Essex County Cancer Coalition

Essex-Passaic Wellness Coalition

Essex-Passaic Wellness Coalition logo

After eight years serving as separate coalitions, the Essex and Passaic County Cancer Coalitions united on July 1, 2012 to form the regional two-county Essex-Passaic Wellness Coalition, with an enhanced mission and combined meetings.

Information and resources on cancer survivorship during the COVID-19 pandemic

Reducing the Risk of Heart Attack & Stroke in Essex County

Warning Signs of Heart Attack and Stroke!


In the fall of 2011, the Essex County Cancer Coalition (one of the predecessors of the Essex-Passaic Wellness Coalition) began a new extension of its long collaboration with the “S.A.V.E. Women and Men” NJCEED program.  With support from the New Jersey Department of Health and Senior Services (NJDHSS) Division of Family Health Services, we educated S.A.V.E. and other patients on how to reduce their risk of heart attack and stroke.  Patients who are at increased risk of heart attack or stroke were invited to participate in a series of six “Take Control of Your Health” workshops where they learned, in a friendly and supportive environment, how to reduce those risks and improve their health.

In the spring of 2012, with continued NJDHSS support through June 30, we extended our offering of “Take Control of Your Health” workshops to persons who are at least 50 years old throughout Essex County.  We cooordinated with a broad range of community organizations to offer these workshops to participants in these organizations’ programs.

From July 1, 2012 to February 28, 2013, support from the Grotta Fund for Senior Care enabled us to continue to offer new “Take Control of Your Health” workshops in Essex County as well as to extend these to nearby counties. Further NJDHSS funding, as well as funding from the New Jersey Department of Human Services, enabled us to offer additional “Take Control of Your Health” workshops in Essex County in the remainder of calendar 2013.

We received additional funding from the NJDHSS to provide the closely related Diabetes Self-Management Program (DSMP) to patients with Type II diabetes mellitus at University Hospital.Most recently, we were funded by the New Jersey Department of Health to provide the DSMP in community settings in our region in calendar 2014 and 2015.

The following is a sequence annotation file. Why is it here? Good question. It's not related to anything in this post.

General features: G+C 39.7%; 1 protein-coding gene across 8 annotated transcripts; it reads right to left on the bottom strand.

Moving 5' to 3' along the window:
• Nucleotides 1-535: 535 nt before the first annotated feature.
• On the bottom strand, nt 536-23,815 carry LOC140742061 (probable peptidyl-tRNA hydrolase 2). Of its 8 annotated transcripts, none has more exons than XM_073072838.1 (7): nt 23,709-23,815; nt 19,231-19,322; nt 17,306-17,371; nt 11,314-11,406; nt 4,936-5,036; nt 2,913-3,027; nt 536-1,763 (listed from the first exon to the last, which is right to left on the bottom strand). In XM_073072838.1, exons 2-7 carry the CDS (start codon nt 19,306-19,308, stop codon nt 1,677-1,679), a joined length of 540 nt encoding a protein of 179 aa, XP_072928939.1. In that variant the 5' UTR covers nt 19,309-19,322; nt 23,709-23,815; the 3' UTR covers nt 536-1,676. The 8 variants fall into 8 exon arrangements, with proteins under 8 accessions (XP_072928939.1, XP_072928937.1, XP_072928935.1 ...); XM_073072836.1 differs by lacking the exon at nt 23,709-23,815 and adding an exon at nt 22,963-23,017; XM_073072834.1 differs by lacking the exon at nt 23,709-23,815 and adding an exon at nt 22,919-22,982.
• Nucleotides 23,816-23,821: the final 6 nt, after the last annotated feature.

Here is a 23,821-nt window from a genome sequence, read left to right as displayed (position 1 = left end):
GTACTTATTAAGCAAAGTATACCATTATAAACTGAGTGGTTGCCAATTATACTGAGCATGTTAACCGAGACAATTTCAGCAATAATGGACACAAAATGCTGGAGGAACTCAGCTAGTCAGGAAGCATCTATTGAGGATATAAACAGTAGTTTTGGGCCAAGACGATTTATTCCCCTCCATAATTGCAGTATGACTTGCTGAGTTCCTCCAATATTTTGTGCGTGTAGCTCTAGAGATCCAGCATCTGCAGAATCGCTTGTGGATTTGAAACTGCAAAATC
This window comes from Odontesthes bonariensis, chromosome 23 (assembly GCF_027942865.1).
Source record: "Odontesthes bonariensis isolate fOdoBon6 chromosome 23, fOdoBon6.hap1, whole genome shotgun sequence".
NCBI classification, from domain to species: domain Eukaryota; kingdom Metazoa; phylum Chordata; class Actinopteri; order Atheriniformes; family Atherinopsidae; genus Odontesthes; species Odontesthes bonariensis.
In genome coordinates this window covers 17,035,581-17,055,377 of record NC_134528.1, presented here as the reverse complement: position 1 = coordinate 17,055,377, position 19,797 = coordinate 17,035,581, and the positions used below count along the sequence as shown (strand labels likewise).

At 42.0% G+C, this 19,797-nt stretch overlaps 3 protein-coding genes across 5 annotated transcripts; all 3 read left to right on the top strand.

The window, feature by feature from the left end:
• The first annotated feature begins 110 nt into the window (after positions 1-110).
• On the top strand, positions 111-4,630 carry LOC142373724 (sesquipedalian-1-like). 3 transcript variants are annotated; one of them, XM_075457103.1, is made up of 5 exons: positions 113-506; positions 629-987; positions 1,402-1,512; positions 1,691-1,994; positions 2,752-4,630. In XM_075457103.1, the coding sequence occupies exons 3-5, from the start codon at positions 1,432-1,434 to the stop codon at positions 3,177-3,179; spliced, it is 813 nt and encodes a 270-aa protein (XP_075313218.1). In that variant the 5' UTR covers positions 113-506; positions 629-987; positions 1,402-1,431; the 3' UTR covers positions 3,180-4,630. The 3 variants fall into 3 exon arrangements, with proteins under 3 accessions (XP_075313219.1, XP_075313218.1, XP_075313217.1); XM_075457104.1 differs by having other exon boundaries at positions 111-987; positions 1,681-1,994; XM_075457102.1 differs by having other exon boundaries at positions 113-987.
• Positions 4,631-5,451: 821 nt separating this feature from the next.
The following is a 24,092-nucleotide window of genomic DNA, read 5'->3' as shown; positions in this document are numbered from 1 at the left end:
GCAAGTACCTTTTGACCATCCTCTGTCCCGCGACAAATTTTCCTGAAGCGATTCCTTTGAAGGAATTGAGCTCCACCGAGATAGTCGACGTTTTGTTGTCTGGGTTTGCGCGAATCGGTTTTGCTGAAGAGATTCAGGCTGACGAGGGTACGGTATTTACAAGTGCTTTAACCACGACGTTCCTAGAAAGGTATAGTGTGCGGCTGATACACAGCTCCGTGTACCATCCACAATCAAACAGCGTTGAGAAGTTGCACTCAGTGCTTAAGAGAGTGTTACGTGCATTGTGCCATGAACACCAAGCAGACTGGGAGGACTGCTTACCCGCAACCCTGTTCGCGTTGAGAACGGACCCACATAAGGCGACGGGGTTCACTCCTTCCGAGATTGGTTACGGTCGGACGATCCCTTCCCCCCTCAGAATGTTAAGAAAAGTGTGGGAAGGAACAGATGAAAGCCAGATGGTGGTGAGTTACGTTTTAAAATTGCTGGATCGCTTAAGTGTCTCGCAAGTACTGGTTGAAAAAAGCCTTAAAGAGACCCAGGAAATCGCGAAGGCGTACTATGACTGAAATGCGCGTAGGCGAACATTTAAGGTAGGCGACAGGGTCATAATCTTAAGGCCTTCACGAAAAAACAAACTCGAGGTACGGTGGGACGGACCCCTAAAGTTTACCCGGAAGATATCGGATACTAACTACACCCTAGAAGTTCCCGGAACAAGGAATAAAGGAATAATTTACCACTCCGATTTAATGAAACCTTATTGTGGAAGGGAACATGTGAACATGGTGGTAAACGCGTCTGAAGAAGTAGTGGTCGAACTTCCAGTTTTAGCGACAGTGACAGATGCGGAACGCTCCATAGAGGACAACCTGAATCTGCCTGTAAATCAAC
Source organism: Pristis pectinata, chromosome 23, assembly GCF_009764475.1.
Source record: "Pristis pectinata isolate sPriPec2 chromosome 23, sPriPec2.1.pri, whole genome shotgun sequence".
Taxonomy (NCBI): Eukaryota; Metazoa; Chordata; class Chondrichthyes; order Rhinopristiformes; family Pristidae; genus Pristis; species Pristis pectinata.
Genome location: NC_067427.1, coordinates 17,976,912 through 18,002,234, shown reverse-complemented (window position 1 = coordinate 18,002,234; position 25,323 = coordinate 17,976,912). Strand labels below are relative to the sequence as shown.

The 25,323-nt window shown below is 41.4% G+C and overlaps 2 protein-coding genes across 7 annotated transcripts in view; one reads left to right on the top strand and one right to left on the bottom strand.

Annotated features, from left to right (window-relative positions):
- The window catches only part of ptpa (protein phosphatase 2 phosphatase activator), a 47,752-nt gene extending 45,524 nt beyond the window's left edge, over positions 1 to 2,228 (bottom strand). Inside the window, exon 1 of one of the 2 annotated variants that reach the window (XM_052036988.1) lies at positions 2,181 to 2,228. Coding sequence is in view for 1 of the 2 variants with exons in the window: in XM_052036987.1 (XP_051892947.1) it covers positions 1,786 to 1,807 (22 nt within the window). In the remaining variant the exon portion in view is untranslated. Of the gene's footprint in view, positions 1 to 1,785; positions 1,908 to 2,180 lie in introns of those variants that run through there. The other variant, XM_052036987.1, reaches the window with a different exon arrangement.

The “Take Control of Your Health” program is sponsored by the New Jersey Department of Health and Senior Services.  It implements the Chronic Disease Self-Management Program (CDSMP) and its Spanish-language counterpart, Tomando Control de su Salud, in New Jersey.  These programs, both from Stanford University’s Patient Education Research Center, are widely used and have been well tested to show that they really help people improve their health.

Here are some places where you can learn more about New Jersey’s “Take Control of Your Health” program, the CDSMP, and related topics:


Warning Signs of Heart Attack and of Stroke!

Warning Signs of Heart Attack

  • Chest discomfort in the center of the chest that lasts more than a few minutes, or that goes away and comes back. It can feel like uncomfortable pressure, squeezing, fullness or pain.
  • Discomfort in other areas of the upper body such as pain or discomfort in one or both arms, the back, neck, jaw or stomach.
  • Shortness of breath with or without chest discomfort.
  • Other signs may include breaking out in a cold sweat, weakness, nausea/​vomiting, lightheadedness and back or jaw pain.

Calling 9-1-1 is the fastest way to get lifesaving treatment!

Warning Signs of Stroke

  • Sudden numbness or weakness of face, arm or leg – especially on one side of the body.
  • Sudden confusion or trouble speaking or understanding others.
  • Sudden trouble seeing in one or both eyes.
  • Sudden dizziness, trouble walking, or loss of balance or coordination.
  • Sudden severe headache with no known cause.

If one or more of these symptoms happens, immediately call 9-1-1 and check the time.  Knowing when the symptoms started is very important for doctors to be able to most effectively treat a stroke.